An awful lot of carbon-absorbing trees were cut down to print newspapers this morning filled with long analyses of the 195-nation Paris climate accord. We will spare the trees and save you some reading time here.
The agreement aims to hold global warming to “well below” two degrees Celsius from the levels of the Industrial Revolution, and puts in place a system for tracking efforts to cut carbon emissions and report on progress every five years. Rich countries agree to help finance the efforts of poor ones, to the tune of $100 billion a year.
But for the most part, the agreement sets goals, not requirements. Indeed, it almost fell apart at the 11th hour because someone inserted the word “shall” – which in the arcane world of global agreements suggests mandates – for the less onerous “should.” Among other things, that change would have required President Obama to get approval from Congress. In the end, “should” was reinserted, and the deal was saved. Huzzah.
Whether the agreement lives up to its description as “historic” depends entirely on what happens next. Government policies will provide part of the answer. But we think the Paris accord mainly puts the ball back where it belongs — into the hands of forward-thinking businesspeople and entrepreneurs who ultimately must find practical solutions to the world’s energy problem. (Fortune will be assembling the best of those folks next May 16-17 at our Brainstorm E conference in Carlsbad, California, to scope out next steps. You can request an invitation here.)
Separately, count shareholder activist Dan Loeb this morning as a sore winner. The merger-and-then-breakup of Dow and Dupont is exactly the sort of thing he’s been pushing for over the last couple of years. But Loeb now claims the deal “was rushed through” before his standstill agreement with Dow expired, to prevent him from weighing in. And he wants to make sure Dow CEO Andrew Liveris “doesn’t have any role in a post-merger entity.” Details here. (Subscription required.)
More news below.
• France’s far-right party fails to gain power in regional elections
French mainstream voters turned out at the polls to reject the far-right Front National (FN) party led by Marine Le Pen in the country’s regional elections. Le Pen’s party failed to win even one of the six regions where it had led in an early voting round last week, as Socialist and center-right voters dominated the regional polls despite an overall surge for the FN. Investors seemed to be pleased with the results, as France’s benchmark CAC-40 index gained more than 1% on Monday, outpacing its European counterparts.
• Fosun shares fall despite CEO’s reported return
Shares of China’s Fosun International plummeted on Monday after trading was halted at the end of last week over reports that company chairman Guo Guangchang had gone missing. The Chinese billionaire, who has been described as “China’s Warren Buffett,” was reportedly located and back at work to start the week—after working with authorities in an investigation into his disappearance—but that did not stop Fosun’s stock from dipping more than 9% on its first day returning to full trading.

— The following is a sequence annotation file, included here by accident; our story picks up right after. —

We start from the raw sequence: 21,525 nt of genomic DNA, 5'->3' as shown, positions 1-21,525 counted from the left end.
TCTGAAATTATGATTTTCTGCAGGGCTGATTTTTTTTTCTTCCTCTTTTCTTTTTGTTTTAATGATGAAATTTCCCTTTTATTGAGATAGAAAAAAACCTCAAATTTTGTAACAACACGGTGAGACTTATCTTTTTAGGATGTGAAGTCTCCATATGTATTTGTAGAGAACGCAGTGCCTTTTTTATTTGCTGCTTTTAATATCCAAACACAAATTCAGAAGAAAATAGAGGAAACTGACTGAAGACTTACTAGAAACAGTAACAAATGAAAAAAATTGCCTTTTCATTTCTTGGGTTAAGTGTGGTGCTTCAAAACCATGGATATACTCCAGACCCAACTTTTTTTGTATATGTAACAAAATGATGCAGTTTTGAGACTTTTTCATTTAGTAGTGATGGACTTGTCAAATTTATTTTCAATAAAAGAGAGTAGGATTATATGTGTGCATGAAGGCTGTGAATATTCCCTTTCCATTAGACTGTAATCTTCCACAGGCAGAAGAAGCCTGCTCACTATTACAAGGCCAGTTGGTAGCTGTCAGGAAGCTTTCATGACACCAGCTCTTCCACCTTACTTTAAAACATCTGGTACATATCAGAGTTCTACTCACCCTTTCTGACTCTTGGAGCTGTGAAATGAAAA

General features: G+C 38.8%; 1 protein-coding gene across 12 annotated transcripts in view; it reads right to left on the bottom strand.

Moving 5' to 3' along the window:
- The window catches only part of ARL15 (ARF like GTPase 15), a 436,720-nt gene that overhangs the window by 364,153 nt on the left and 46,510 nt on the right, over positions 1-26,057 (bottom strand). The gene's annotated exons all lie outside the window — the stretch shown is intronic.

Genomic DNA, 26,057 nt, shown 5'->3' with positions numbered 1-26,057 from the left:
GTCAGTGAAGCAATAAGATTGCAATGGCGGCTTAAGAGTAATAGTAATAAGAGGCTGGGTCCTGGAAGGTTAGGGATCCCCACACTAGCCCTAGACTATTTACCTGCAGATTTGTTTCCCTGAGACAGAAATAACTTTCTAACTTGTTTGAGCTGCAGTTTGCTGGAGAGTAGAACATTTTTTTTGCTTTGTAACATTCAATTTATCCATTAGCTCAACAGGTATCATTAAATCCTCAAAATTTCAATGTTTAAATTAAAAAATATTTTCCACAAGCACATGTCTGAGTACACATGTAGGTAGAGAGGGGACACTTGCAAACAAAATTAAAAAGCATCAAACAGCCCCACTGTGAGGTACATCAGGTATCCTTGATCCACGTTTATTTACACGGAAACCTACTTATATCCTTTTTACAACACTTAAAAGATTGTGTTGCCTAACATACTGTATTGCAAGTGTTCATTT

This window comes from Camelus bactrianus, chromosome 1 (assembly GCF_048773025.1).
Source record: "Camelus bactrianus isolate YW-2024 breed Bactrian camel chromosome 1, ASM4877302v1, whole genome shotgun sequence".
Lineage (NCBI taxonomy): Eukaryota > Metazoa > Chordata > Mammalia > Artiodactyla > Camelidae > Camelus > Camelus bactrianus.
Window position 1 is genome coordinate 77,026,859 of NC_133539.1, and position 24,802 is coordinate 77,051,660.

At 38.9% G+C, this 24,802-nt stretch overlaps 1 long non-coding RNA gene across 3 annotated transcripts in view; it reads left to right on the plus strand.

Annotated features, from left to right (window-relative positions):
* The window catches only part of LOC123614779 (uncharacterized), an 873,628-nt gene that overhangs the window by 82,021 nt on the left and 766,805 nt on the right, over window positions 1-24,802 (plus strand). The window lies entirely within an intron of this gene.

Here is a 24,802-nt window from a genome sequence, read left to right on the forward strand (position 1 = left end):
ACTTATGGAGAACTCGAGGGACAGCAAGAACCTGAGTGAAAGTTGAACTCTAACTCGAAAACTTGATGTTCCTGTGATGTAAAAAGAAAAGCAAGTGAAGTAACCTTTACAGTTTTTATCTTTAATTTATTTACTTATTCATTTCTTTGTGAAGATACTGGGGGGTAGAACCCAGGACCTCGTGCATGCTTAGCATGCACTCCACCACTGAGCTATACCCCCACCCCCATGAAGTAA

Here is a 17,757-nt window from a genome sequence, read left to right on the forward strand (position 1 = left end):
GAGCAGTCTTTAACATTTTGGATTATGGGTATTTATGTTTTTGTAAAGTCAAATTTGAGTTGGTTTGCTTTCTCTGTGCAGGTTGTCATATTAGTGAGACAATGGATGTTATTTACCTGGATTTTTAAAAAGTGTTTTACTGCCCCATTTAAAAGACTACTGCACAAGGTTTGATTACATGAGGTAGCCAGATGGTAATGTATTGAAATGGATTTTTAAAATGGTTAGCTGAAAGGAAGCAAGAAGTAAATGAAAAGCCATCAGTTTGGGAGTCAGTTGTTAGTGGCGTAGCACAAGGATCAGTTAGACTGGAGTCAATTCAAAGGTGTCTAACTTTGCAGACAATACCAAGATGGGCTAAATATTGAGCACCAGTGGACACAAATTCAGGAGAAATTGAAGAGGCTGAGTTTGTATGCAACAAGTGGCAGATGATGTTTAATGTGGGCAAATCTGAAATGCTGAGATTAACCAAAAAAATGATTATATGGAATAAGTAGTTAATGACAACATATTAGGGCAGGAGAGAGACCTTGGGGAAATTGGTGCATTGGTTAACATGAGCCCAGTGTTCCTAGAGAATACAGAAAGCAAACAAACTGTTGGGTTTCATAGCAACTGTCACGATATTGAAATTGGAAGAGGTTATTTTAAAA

• Walmart brings back deals for “Green Monday”
Black Friday and Cyber Monday weren’t enough, apparently, as retail giant Walmart is bringing back its holiday season discounts today for another day of deals. Called Green Monday, the manufactured retail holiday falls on one of the final Mondays before Christmas and it gives the retail industry another chance to spur a spike in shopping activity during it biggest period of the year. Last year, shoppers spent $1.6 billion on Green Monday and the sales total could eclipse that mark this year, which is why Walmart is getting aggressive with its discounts today as the company looks to compete online with rival Amazon.
• Cheniere replaces CEO Souki
Cheniere Energy’s board voted over the weekend to oust chief executive Charif Souki just four months after activist investor Carl Icahn took a large stake in the Houston-based company and won two board seats. The company has struggled to turn a profit for years and the board was concerned with Souki’s ambitious expansion plans. Director Neal Shear will take over as interim CEO while Cheniere looks for a permanent replacement.
Around the Water Cooler
• As industry appeals, net neutrality rules remain up in the air
The broadband industry still awaits a decision in its high-profile court challenge of the net neutrality rules Federal Communications Commission implemented over the summer. While opponents of the rules argue that they stall innovation online, some leaders in the tech industry have lobbied Congress to keep in place rules that would prevent broadband companies from creating so-called “fast lanes” for certain content providers or charging others more for faster access. Read about both sides of the issue at Fortune
• The U.S. economy is still missing 6.4 million jobs
Last year, economists heralded the labor market’s recovery from the recession, as the economy supposedly recouped all of the roughly 8 million jobs lost following the financial crisis. However, a new study from Georgetown University says the U.S. economy is still missing 6.4 million jobs—a tally the study says represents the number of additional jobs that would have been added to the economy had the recession not halted job creation.
5 things for the week ahead
Star Wars, Oracle, and the Fed’s Big Decision—5 Things to Watch for in the Week Ahead. This week’s story can be found here.